(b) While 2 Peter is a doctrinal book, the fact is that the context of 2 Peter 3 is unquestionably prophetic. It discusses Jesus’ return and the destruction of the earth. The point under immediate discussion is that God predicted the end of the world; since it hasn’t happened yet, some claim that God has not kept His word. Peter is explaining that, in deciding when the world will end, the determining factor for God is, not time, but circumstances. Jesus will return and the world will end when the circumstances are right, regardless of how long it takes. So whether it takes one day or a thousand years, makes no difference to God. He said it would end, and it will. But He never said when it would end, so we cannot hold Him to any human timetable. But none of this means time does not matter with God, or that we can just disregard or take figuratively what he has said about time in other contexts.

While God has never said when the world will end, He has stated how long it took to create the universe: “in six days.” This is stated in historic and doctrinal contexts, not prophecy. The clear intent of these passages is to convey to the human mind how long creation took. Context and usage show that God is using human language to communicate a historical, doctrinal truth to our minds. It is absolute folly to claim that 2 Peter 3:8 argues that the days of creation are not literal. 2 Peter 3:8 is prophecy and proves no more about historic or doctrinal passages than does any other prophecy.

(c) Even if 2 Peter 3:8 applied to the days of creation (which it does not), it would not help those who claim long ages in the days of creation. The passage says a day is as “a thousand years.” But the day-age theory says each day must be as 700 million years! That is a far cry from 1000 years! 2 Peter 3:8 is no help to them. They want each day to be 700,000 times larger than 2 Peter 3:8 says!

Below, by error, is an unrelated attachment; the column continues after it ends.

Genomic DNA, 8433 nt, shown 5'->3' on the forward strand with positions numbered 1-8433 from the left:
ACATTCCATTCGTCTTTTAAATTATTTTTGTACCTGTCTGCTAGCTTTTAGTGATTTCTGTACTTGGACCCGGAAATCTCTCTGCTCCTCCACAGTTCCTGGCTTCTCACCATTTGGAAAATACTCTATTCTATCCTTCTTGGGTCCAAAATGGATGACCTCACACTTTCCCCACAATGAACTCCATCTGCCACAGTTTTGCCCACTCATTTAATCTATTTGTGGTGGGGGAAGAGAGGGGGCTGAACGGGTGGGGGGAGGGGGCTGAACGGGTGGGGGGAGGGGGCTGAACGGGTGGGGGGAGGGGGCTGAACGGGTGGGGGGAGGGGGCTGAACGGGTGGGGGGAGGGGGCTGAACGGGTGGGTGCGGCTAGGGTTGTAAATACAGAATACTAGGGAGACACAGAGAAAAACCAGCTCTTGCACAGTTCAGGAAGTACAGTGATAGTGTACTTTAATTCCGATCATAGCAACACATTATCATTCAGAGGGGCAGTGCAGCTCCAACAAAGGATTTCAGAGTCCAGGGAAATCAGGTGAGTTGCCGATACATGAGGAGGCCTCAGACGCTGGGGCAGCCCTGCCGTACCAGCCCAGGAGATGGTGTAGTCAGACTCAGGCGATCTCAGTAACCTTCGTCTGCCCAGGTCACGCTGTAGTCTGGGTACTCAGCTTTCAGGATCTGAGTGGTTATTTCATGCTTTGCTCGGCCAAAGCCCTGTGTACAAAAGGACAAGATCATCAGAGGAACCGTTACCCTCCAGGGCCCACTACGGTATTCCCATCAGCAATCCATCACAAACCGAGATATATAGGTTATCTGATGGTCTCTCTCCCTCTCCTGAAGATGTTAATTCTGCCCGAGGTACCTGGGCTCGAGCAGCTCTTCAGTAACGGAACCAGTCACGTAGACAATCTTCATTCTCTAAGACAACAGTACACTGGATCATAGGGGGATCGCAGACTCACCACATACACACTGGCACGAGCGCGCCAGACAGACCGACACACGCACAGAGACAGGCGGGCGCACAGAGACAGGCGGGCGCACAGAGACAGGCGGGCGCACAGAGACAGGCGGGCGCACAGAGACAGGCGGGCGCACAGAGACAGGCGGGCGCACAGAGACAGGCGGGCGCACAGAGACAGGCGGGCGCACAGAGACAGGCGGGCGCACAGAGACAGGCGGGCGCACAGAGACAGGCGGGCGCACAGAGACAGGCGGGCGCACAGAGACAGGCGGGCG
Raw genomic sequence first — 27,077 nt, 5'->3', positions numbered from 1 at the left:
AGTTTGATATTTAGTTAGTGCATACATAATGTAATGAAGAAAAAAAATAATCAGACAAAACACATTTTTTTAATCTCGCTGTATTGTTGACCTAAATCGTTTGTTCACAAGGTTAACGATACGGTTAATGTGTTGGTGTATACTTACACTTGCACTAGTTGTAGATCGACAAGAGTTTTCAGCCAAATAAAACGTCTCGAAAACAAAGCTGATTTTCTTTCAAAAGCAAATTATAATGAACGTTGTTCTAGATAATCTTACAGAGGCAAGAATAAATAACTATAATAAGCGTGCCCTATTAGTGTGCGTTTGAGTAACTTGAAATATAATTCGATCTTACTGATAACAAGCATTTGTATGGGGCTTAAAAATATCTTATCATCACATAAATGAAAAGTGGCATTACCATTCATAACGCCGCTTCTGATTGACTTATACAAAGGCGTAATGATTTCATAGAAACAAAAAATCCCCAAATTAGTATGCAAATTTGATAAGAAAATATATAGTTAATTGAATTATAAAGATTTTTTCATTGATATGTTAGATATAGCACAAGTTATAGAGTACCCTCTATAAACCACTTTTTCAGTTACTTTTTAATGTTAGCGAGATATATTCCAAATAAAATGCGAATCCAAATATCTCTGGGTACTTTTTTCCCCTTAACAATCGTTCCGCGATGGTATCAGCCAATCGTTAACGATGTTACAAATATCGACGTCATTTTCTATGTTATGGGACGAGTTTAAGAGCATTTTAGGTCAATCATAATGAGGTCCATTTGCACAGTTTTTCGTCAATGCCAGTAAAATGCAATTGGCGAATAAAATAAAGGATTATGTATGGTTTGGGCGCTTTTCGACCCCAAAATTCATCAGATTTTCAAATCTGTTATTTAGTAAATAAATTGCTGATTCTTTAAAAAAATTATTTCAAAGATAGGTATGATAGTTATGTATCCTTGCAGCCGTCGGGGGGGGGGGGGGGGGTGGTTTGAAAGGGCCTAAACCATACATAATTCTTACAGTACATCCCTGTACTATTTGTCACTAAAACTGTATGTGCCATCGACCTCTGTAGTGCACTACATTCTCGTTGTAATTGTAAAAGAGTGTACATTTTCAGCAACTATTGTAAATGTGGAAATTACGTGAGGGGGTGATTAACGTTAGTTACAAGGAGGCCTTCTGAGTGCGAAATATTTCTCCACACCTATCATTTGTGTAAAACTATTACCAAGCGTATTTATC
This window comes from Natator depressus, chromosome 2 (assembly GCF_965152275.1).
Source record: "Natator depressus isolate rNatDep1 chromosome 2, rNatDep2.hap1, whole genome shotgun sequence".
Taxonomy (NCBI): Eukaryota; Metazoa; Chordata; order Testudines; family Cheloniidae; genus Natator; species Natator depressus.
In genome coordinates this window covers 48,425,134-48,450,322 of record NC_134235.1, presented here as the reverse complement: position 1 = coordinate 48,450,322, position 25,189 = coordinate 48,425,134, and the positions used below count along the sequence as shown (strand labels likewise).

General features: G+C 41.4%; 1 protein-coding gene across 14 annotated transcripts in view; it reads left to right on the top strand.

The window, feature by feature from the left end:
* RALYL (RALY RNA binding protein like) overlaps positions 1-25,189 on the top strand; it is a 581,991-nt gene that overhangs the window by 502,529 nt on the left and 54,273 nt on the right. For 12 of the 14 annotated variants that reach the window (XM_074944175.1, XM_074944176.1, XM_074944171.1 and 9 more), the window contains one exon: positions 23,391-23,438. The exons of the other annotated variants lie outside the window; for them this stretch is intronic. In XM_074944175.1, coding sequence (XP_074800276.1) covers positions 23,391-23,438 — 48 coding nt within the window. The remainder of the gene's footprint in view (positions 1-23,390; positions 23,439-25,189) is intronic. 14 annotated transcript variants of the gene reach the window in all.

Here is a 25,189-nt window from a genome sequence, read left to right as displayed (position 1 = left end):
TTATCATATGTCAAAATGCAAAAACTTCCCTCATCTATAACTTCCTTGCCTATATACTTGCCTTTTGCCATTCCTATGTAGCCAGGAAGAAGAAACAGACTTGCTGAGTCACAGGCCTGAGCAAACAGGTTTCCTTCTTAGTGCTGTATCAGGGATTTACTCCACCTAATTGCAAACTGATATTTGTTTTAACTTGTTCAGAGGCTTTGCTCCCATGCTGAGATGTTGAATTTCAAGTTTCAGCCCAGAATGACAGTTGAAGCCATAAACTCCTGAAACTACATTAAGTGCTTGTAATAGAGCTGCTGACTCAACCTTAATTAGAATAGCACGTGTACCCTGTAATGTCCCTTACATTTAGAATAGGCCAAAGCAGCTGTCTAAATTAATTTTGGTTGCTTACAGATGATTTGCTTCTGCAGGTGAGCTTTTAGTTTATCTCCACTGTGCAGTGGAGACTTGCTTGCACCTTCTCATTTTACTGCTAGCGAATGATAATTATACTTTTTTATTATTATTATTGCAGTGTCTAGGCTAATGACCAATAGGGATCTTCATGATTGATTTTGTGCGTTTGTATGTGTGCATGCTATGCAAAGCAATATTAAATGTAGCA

Saying God made everything in 6000 years still does not help those who seek to change the Bible to fit the modern “scientific” theory. If we were to accept such an error, they would not be satisfied but would just continue arguing with us! They want 4-5 billion years!

When the Bible uses “day” with a cardinal number, the fact remains that the usage is always literal, except in the symbolism of prophecy. Since Moses' descriptions of the days of creation are not prophecy, the only fair conclusion is that the days of creation are literal.

(5) Here is yet another significant observation: Whenever a number of days is used to describe an event (such as creation “in six days”), the days are always consecutive days. I can find no exceptions, either in the Old Testament or the New Testament. Hence, the references to “day” with a cardinal number not only disprove the argument that the days of creation are long ages, they also disprove the argument that long ages occurred between the days.

(6) And finally, no Bible passage – not even prophecy – uses the word “days” in a way that could reasonably be taken to refer to ages of many hundreds of millions of years. There simply is no Bible authority whatever for such a conclusion.

(* Note Gen 29:20 uses �one day� - often translated �a few days� - to describe how brief Jacob thought the seven years seemed as he worked to earn the right to marry Rachel. Although some translators translate this �a few days,� it clearly does not refer to long ages, but the few �days� mean 24-hour days. And the point is to emphasize the shortness of the time, not to describe long ages of time.)

A study of the language of Scripture confirms that the original intent of the inspired writer was to state that creation occurred in six consecutive, literal days. The clear intent of Scripture is violated by all attempts to find long ages in creation.

This conclusion is strengthened as different aspects are examined and the evidence accumulates. Please examine the other articles on my web site at /creation/.

Click here to see the detailed list of passages in this study of "days" with a cardinal number.

(C) Copyright 2000, David E. Pratte